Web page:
By By Ramonfelipe A. Sarmiento
Postscript UK: Reflections on Old Virac
posted 6-Nov-2011  ·  
2,040 views  ·   0 comments  ·  

Thisis not one more exercise in belaboring my UK adventure; this is about home,about Virac specifically, as my modest contribution to the recently concludedcommemoration of the provincial foundation day. But I will take off through arealization derived from my UK experience. It occurred to me that Britishsociety, and most of Europe, had resisted the itch to destroy the materialendowment of the past, especially the buildings and monuments, even while theiroutlook became modern. But it seems to be the reverse in our case, theFilipinos: we are overeager to level to the ground our old structures in orderto put on the appearances of modernity but remain hopelessly antiquated in theway we think.

Perhaps,what we see are two models of priorities as to what to retain from the past andwhat to change. I do not wish to fault the Filipinos for seeming to prefer toreproduce the intangible heritage of ancestors, such as values and beliefs. Butthe European model can be instructive. Their particular sense for the pastaffords them an advantage: their reminders from history are concrete items oftimeless beauty in the form of well-preserved buildings, monuments, and suchother artifacts contained in numerous museums, all of which provide yet anotherpremium: tourism.

Sotherefore, with some exceptions like Vigan, the entire Philippines is bereft ofmaterial cultural heritage, including our own province, Catanduanes.  There are historical factors that explainthis. In the first place, we did not develop early in history the sort ofnation-statehood, typically tyrannical, that was necessary to be able toproduce monumental architecture. Our building tradition was largely fordomestic purposes, not an exercise in wielding power by the wealthy rulingclass. Think of the pyramids of Egypt or the Great Wall of China which werebuilt on slave labor or through unfair and heavy taxation. Near home, we havethe cases of Thailand, Cambodia and Indonesia. The tradeoff is that we don’thave these impressive structures of antiquity but our ancestors were spared thetrauma of repressive and cruel regimes. Of course the Spaniards belatedlyinflicted on us their imperial enterprise, which produced the walls ofIntramuros and the baroque churches. Perhaps, in the second place, ourpropensity to destroy old Spanish structures is a way to shake off the bittermemory of colonization. When after World War II our country became free (likemany other newly independent third world countries), we went on a frenzy tobuild new structures (and destroyed old ones) in order to demonstrate to theworld that we are worthy of independence and capable of progress.  It was a pressing need to prove ourselves; ourpropensity to get rid of old structures seems to be expression of our colonialhang-up.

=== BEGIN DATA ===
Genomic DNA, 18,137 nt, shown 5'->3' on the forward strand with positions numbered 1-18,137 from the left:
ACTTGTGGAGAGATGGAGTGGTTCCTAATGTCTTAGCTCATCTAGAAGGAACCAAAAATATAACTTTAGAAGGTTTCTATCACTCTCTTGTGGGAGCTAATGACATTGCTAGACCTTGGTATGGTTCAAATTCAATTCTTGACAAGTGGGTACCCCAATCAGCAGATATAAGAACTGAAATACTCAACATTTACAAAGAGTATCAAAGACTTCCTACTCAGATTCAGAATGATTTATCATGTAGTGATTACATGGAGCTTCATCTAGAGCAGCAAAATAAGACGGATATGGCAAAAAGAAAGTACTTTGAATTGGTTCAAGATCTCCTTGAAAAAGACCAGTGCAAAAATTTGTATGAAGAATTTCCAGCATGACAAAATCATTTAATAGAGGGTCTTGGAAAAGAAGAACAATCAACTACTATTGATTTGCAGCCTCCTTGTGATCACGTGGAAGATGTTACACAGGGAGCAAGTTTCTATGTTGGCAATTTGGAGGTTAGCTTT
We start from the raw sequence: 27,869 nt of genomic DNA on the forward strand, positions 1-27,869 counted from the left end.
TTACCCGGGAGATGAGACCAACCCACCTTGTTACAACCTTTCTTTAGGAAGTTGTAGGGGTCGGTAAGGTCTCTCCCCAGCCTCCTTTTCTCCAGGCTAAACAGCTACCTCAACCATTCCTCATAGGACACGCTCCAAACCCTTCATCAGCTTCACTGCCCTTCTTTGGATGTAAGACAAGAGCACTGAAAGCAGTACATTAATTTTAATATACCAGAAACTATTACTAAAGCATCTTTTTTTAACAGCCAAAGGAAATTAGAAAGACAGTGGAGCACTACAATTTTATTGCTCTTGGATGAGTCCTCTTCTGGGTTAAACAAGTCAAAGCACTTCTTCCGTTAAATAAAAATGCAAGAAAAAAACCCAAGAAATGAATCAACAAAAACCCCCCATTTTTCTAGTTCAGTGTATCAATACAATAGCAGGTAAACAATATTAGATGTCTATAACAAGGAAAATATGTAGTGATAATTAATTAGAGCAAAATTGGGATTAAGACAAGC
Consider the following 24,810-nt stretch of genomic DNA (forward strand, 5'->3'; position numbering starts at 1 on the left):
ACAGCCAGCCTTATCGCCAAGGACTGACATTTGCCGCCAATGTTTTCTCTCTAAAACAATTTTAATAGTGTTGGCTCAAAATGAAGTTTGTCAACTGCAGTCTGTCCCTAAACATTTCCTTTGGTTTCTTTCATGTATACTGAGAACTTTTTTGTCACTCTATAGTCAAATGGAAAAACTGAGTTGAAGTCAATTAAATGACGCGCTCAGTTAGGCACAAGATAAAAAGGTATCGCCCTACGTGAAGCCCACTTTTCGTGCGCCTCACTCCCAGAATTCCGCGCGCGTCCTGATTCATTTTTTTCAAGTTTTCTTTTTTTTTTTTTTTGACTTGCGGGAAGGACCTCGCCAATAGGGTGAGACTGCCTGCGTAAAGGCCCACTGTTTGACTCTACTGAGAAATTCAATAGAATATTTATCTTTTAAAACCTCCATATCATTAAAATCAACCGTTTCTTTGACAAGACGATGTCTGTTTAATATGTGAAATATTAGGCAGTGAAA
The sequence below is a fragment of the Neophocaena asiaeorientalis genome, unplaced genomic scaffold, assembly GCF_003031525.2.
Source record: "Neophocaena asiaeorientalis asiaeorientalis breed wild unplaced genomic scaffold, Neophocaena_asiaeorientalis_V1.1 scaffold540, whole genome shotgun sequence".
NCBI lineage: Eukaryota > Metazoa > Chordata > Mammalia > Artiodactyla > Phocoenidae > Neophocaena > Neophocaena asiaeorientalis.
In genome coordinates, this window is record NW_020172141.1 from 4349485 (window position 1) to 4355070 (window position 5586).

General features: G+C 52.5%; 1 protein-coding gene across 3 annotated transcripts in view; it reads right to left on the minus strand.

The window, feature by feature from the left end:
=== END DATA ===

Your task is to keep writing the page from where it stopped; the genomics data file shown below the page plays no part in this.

Whilewe should not feel any misgivings if we don’t have the pyramids (we must behappy we didn’t have to build them), we must admit lack of hindsight in ourtendency to destroy old structures that could have been part of our growingheritage as a people. Virac is a case in point. I am just about fifty years old but the Virac I knew in my childhood isbarely recognizable in the present-day Virac. Surely I would not be happy if itstayed as it was; but I am sorely missing a sense of connection from the pastthat defines my identity as Viracnon. Progress must be a good balance betweenattaining increasing convenience and comfort in life, and an anchor, a sense ofcontinuity from the past, an identity about who we are. As a growing child inVirac, I saw how the old people agonized over the destruction of the old parishchurch. Back then, I did not understand it yet, but later in life I knew how itfelt to see familiar landmarks with which you have developed fond attachmentbeing leveled to the ground. It was such cruelty. I would later relocate inManila and every time I heard of a Virac landmark being torn down, I felt thata part of me was being ripped off.